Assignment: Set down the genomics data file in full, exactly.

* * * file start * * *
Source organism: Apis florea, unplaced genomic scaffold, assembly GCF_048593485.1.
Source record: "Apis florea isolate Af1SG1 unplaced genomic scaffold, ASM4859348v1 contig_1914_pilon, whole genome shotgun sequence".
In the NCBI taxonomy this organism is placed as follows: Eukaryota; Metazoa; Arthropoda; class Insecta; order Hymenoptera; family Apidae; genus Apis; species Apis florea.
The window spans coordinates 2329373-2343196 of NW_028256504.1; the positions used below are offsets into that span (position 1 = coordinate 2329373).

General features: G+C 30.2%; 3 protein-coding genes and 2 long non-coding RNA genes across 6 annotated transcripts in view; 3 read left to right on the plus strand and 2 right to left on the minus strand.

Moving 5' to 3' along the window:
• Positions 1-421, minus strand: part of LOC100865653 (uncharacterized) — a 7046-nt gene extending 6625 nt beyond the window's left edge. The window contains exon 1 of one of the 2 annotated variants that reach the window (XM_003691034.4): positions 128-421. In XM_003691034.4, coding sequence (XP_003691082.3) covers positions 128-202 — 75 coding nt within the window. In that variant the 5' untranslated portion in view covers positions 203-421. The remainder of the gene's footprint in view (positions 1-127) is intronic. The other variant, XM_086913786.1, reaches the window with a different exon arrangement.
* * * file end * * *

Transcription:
Source organism: Apis florea, unplaced genomic scaffold, assembly GCF_048593485.1.
Source record: "Apis florea isolate Af1SG1 unplaced genomic scaffold, ASM4859348v1 contig_1914_pilon, whole genome shotgun sequence".
In the NCBI taxonomy this organism is placed as follows: Eukaryota; Metazoa; Arthropoda; class Insecta; order Hymenoptera; family Apidae; genus Apis; species Apis florea.
The window spans coordinates 2329373-2343196 of NW_028256504.1; the positions used below are offsets into that span (position 1 = coordinate 2329373).

General features: G+C 30.2%; 3 protein-coding genes and 2 long non-coding RNA genes across 6 annotated transcripts in view; 3 read left to right on the plus strand and 2 right to left on the minus strand.

Moving 5' to 3' along the window:
• Positions 1-421, minus strand: part of LOC100865653 (uncharacterized) — a 7046-nt gene extending 6625 nt beyond the window's left edge. The window contains exon 1 of one of the 2 annotated variants that reach the window (XM_003691034.4): positions 128-421. In XM_003691034.4, coding sequence (XP_003691082.3) covers positions 128-202 — 75 coding nt within the window. In that variant the 5' untranslated portion in view covers positions 203-421. The remainder of the gene's footprint in view (positions 1-127) is intronic. The other variant, XM_086913786.1, reaches the window with a different exon arrangement.